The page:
After that simply slap on a couple (dozen) coats of schellac and your boards are done!  Full disclosure, I bought eggshell paint because I hate high gloss paint.  But the boards need to be high gloss for the bags to slide across them.  As a result, I have applied about 20 coats of schellac and am still going.  You can avoid this by getting high gloss paint from the beginning.

Phase Four: Sewing and Stuffing the Bags

Lastly you're going to need some bags to throw at your new and very awesome corn hole game.  You can actually buy these from a variety of sellers online, but I've ever been one to go that route.  I picked up white and the darkest blue duck cloth I could find and set to work.  If you have any experience sewing, it's really as simple as sewing a pillow.

I bought the paint pen in case I need to do touch ups, but I didn't end up using it.

I wanted my bags to replicate the Texas that was on each of the boards.  So I shrunk the same Texas down to fit on my bags and cut it out from another piece of contact paper.  (This Texas was actually backwards once I pulled the paper backing off.  So remember, flip it when you're tracing.)

I had a bit of a tricky time getting the contact paper flush with the duck cloth to prevent the paint from bleeding.  I tried a rolling pin and credit card.  The credit card worked the best.

Once the pieces were dry it was simple a matter of pinning, sewing, ironing, and stuffing.  Leave a couple inch gap on one side so you can stuff it with your filling.

Stuffing them kind of sucked.  Each bag needs 1 lb of stuffing and you kind of have to force it to get it in there.  I opted for rice this time, because it was the cheapest and easiest thing to get.  I plan to buy the plastic pellets sold specifically for corn hole bags very soon in the future and simply replace the current stuffing with the plastic pellets.

Supposedly you can stitch the final side using a sewing machine.  But after breaking two needles, I decided that my sewing machine was having none of that.  So I ended up hand stitching each bag closed using a very small loop stitch.  It was very tedious and I was already exhausted.  But it actually didn't take entirely too long and then the entire project was FINISHED!!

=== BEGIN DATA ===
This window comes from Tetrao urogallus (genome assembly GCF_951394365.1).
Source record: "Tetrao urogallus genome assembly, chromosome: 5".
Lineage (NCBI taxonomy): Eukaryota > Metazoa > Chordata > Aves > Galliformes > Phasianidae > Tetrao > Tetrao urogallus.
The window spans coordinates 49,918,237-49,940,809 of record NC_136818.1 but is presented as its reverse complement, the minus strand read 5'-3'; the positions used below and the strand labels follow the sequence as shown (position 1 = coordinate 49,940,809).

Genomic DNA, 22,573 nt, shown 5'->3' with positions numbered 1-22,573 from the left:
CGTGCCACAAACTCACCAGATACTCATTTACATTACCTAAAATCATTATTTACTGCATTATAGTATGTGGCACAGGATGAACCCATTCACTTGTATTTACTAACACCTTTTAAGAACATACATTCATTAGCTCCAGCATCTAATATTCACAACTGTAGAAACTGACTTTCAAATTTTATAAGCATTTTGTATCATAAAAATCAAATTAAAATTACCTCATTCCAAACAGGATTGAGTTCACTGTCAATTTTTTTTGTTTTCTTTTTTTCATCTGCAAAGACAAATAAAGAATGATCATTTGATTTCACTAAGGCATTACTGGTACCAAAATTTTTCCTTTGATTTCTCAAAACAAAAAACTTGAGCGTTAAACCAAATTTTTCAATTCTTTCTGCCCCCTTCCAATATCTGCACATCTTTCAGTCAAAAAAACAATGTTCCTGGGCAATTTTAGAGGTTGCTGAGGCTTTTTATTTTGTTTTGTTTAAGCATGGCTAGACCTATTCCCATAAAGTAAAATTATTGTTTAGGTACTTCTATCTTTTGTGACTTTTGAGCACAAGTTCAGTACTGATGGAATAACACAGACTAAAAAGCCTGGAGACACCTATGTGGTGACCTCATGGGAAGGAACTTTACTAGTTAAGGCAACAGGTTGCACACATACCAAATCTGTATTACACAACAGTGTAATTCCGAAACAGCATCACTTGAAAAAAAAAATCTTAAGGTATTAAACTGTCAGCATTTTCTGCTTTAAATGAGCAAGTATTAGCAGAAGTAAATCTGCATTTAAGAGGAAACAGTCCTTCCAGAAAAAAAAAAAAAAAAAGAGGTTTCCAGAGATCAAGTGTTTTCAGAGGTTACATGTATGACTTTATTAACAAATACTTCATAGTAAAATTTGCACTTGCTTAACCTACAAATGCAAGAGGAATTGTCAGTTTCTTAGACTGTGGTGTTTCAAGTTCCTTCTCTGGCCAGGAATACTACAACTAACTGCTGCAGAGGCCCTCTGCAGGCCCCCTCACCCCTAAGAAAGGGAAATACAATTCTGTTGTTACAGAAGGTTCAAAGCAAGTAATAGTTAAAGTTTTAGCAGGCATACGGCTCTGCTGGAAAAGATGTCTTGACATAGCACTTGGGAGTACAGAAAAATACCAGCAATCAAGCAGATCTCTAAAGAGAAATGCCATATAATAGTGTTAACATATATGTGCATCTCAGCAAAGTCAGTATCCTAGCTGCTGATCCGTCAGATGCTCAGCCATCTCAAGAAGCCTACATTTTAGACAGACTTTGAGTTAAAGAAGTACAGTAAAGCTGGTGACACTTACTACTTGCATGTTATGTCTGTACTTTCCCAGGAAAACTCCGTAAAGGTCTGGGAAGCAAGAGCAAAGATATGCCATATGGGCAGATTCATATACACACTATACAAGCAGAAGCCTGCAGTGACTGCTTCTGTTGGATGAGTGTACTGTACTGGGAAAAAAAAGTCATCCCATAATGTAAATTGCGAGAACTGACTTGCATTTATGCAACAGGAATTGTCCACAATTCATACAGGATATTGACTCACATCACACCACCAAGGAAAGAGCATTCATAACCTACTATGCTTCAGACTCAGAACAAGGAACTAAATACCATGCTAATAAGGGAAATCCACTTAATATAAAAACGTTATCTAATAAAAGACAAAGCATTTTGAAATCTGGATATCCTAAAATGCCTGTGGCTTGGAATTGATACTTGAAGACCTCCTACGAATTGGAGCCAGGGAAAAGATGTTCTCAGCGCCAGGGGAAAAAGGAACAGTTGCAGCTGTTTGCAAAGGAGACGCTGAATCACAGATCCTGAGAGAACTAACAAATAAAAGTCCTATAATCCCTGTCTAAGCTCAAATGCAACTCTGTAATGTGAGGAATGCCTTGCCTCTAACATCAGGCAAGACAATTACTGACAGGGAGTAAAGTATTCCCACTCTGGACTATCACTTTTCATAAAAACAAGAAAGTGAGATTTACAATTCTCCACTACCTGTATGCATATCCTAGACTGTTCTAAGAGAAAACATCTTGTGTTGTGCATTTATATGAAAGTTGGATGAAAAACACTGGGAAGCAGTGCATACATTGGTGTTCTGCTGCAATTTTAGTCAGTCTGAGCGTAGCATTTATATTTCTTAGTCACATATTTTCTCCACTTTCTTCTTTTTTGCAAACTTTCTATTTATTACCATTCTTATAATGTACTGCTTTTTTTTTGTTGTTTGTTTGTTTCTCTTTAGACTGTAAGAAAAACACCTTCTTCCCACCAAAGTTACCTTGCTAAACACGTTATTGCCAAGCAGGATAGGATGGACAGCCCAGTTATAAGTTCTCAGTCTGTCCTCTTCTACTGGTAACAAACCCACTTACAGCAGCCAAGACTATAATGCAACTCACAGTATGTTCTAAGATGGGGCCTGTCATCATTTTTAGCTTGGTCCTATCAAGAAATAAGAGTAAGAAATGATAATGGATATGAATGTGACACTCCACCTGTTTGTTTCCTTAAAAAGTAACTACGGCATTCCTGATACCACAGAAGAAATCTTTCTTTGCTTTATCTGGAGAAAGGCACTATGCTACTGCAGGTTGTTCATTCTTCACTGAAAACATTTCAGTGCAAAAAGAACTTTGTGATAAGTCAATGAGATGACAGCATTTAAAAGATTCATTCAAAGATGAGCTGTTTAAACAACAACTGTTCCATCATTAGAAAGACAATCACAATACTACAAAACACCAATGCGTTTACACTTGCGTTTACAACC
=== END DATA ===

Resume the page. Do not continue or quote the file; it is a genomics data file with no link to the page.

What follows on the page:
They've already gotten a decent amount of use (clearly they neeed to be cleaned).  All in all it was a very doable project; not one time did I ever think it was going to be a complete disaster. 

I hope this inspires you to make your own set.  It is so much satisfying to tell people you built those babies from scratch.

Monday, March 10, 2014

Plan Something: Jason's Big 3-0

Jason's 30th birthday was this past weekend.  If you remember from last year, we haven't done much to celebrate birthdays for the past several years.  I made an exception for his 29th and his 30th, because I figured they needed to be celebrated appropriately.

I spent the last 8 months (seriously I started the week after I finished the bar) planning his 30th extravaganza.  I knew I wanted to go all out.  It took a little while to figure out where I wanted to do it, but once I learned that Rahr Brewery has private party rentals, I knew that was the way to go.

When I was designing the invitations I wanted them to be something unusual and fun.  I initially contemplated mailing out beer bottles, a la this party I found on Hostess with the Mostess, but ended up deciding the hassle of shipping wasn't worth the effort.  Finally I stumbled on the idea of using coasters as the invitations and attaching them to cards with the additional information.    I ordered enough for all of the invitations and then a couple dozen extra so that I could give them to Jason at the party.

Full post on the invitations coming soon.

Next up I had to decide on party favors for all of the attendees.  I knew that Rahr would give everyone a pint glass to take home as part of the party, but I wanted to give everyone something from Jason and myself.  Koozies are always a good gift in Texas, but I wanted everyone to be able to use the koozies during the party.  This in turn led to the great pint glass kookie search fest.  It took me forever to find someone who could custom print pint glass koozies and who produced quality products.  But I finally stumbled across Logo It an Austin based company that was SO great to work with.  The koozies turned out exactly like I hoped and they arrived early.  I do not hesitate to recommend Jim and his company and will definitely use them again in the future.